After picking up her daughter up from Adventure Club, Clemens takes her to gymnastics, the other activity she picked.

"Her job is to, before she can have any fun with her friends, she has to ... eat dinner, do her homework, and then she can play," Clemens said. "So she doesn't always have time to get to the play part."


The early days quickly turn into late nights.

For Clemens, gymnastics is over at 8:15 p.m., "so it's 8:30 before we even walk in the door, and that used to be her bedtime, but now we stay up later to get ready for the next day and maybe have a snack," she said.

The Wiedmiers are familiar with late nights as well. Ethan's football practice goes until 7:30, "and by the time we get home, he still has to shower and eat dinner, so he's never in bed by 9," Wiedmier said. "It has been pretty rough on him.

"For example, the other night he had a game that went until 9. While we had fed everyone else, obviously he couldn't eat before the game without getting sick on the field, so he ate afterward at 9:20 when we got home," she said. "Luckily he has a little bit of time between school and practice, but not very much."

Wiedmier and Clemens usually don't call it a night until much later. Even then, there are still dishes to do, lunches to make and kids to tuck into bed.

"Sometimes you just have to say, 'Forget it! We're not going to bed on time' while we snuggle and watch an episode of TV," Clemens said. "We'll pay for that tomorrow, maybe, but right then we need that."

With a day so packed, sometimes Clemens and her family have had to plan the day in the car, which she says has made them more organized and forced the whole family to do little things like pack lunches and pick out clothes the night before.

"Otherwise you can't catch up," she said. "It makes the weekends weird, too, because we spend all day Saturday just catching up on life — doing laundry, grading papers, that kind of stuff — which leaves maybe one day a week to do family things.

"Now it's a deliberate 'OK, we're not scheduling anything because we will do something as a family. It might be fun and it might be doing laundry, but darn it, we're going to do it together because I haven't seen you in a while.'"

Family time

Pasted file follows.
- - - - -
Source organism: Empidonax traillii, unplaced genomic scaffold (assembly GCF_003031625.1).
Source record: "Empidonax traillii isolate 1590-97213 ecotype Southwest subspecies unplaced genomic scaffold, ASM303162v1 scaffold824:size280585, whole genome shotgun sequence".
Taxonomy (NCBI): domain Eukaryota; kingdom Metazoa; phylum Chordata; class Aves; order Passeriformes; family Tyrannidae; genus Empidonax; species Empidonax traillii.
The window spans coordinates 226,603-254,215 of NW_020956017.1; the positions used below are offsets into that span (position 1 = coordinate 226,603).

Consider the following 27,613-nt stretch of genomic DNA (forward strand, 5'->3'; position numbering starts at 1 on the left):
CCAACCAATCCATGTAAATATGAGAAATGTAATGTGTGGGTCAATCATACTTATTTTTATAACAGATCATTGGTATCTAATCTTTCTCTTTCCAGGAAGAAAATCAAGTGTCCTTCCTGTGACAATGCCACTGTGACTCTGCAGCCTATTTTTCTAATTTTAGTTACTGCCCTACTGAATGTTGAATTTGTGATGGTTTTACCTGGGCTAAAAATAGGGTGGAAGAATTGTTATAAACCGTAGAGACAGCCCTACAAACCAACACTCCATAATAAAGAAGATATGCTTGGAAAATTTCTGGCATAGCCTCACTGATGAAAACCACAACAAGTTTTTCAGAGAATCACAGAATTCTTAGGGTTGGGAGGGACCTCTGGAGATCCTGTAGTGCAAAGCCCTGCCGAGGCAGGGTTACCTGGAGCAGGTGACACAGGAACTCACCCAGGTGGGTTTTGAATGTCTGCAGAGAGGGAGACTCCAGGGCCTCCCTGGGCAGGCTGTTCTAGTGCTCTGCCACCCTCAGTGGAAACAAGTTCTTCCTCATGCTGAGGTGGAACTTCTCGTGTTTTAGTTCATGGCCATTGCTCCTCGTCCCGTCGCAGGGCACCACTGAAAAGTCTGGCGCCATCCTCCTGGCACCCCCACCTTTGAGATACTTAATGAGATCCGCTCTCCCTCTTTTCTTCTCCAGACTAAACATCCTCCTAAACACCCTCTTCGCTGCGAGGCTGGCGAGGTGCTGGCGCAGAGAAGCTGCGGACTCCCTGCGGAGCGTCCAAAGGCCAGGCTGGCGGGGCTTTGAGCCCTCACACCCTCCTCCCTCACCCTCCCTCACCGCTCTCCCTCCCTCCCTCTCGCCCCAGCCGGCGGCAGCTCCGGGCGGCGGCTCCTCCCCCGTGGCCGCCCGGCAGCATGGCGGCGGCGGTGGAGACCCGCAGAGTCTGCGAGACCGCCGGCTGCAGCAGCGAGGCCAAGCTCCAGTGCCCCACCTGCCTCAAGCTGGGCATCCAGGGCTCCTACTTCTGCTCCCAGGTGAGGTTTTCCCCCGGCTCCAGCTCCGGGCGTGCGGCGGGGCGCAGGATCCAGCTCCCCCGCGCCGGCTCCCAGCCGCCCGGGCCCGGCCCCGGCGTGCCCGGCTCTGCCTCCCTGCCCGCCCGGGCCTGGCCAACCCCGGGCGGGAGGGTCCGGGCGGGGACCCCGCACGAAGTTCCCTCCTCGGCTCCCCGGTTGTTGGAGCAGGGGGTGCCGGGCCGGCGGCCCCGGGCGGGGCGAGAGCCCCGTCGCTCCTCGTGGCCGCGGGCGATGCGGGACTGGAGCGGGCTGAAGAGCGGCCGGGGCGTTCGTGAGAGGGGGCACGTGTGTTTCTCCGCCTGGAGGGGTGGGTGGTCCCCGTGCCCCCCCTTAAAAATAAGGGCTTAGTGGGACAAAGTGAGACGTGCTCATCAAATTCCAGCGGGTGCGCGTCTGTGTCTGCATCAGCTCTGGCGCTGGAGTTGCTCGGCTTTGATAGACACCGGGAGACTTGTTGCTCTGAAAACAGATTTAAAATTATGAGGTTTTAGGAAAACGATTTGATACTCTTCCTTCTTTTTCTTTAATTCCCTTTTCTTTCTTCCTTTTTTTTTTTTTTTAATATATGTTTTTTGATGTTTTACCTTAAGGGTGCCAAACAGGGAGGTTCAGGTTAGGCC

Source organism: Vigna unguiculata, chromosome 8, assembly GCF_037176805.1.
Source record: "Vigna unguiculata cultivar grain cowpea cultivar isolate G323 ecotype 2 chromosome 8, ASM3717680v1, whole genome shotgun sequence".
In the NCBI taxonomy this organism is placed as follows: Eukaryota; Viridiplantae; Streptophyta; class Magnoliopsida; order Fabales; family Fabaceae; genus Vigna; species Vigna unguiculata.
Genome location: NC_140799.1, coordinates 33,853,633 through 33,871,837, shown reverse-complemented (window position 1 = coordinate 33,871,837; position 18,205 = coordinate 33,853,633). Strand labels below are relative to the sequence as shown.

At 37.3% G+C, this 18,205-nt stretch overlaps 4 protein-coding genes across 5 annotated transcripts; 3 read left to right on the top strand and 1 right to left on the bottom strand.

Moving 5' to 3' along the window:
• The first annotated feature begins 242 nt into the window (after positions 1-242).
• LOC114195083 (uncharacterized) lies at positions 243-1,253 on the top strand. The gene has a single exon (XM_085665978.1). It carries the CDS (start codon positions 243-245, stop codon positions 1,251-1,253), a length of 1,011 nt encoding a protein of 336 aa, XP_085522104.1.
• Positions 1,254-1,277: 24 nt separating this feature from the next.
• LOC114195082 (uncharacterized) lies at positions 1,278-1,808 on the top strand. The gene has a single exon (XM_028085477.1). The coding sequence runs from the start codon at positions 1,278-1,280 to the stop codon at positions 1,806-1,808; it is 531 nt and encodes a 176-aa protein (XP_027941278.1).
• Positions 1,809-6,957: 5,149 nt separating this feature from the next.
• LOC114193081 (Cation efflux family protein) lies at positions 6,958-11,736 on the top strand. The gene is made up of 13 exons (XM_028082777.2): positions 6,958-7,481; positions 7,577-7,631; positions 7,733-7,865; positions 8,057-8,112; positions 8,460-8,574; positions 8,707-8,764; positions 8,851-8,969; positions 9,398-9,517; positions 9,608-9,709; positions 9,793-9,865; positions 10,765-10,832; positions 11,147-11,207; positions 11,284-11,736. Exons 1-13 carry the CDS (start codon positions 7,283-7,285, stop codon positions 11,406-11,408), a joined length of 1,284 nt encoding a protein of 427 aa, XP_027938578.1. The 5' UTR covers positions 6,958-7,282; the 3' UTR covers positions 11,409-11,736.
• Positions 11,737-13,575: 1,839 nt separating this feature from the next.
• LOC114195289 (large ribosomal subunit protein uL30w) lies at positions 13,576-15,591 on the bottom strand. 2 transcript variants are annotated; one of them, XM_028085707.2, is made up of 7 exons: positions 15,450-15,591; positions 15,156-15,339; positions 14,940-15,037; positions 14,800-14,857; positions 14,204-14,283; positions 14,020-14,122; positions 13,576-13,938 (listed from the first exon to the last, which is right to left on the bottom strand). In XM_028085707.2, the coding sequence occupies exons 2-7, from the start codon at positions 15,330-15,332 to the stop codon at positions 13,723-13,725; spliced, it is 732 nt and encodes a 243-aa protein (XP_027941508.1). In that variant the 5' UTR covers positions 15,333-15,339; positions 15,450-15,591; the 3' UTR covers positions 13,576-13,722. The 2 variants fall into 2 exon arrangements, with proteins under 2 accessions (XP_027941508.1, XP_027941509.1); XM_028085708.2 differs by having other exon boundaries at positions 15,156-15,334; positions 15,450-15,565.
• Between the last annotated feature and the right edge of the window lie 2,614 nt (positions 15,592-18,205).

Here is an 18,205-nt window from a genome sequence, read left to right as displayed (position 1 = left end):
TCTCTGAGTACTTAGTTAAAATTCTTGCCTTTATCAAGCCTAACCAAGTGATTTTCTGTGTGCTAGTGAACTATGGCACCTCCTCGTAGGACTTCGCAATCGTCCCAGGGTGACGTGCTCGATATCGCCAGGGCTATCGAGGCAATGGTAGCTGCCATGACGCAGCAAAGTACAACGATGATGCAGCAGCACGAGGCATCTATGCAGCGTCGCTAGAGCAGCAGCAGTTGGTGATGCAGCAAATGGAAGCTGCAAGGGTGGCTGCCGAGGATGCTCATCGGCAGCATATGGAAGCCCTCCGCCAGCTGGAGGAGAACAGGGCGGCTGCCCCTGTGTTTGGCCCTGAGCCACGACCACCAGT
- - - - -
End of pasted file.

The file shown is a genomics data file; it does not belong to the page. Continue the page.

Sunday is the day the Wiedmiers use to catch up on family time, provided her son doesn't have a football game. They have other ways of staying connected, too.

"Some people are like, 'I can't believe you eat dinner at 8,'" Wiedmier said. "But we eat as a family, and we do it at the table, not in front of a TV. We do that so we have time to talk together and have time with our kids without distractions in the background."

Both Wiedmier's and Clemens' husbands work long hours, making family time especially difficult to plan.

"Sometimes we'll go days without seeing each other," Clemens said. "We just kind of pass in the night, or he'll make everyone's lunches, and that's how I'll know he was home. It's a lot, and we haven't fallen into a good groove yet. I'm waiting for that."

Board member Sessions is confident that everything will work out, even for the families with packed schedules.

"This is the first year, and there have been quite a bit of changes, but schedules adapt," he said. "Family schedules have changed a lot, but it will all fall into place eventually. Within a couple of years, it'll be old-hat."

Clemens is just grateful for the little things that make life a little easier. But for now, "every day is like this," she said. "Every day is really long."

Our newsroom’s education team is interested in hearing about more families’ experiences with the new school times. How have your schedules and routines changed? Comment below, or email

Supervising editor is Elizabeth Brixey.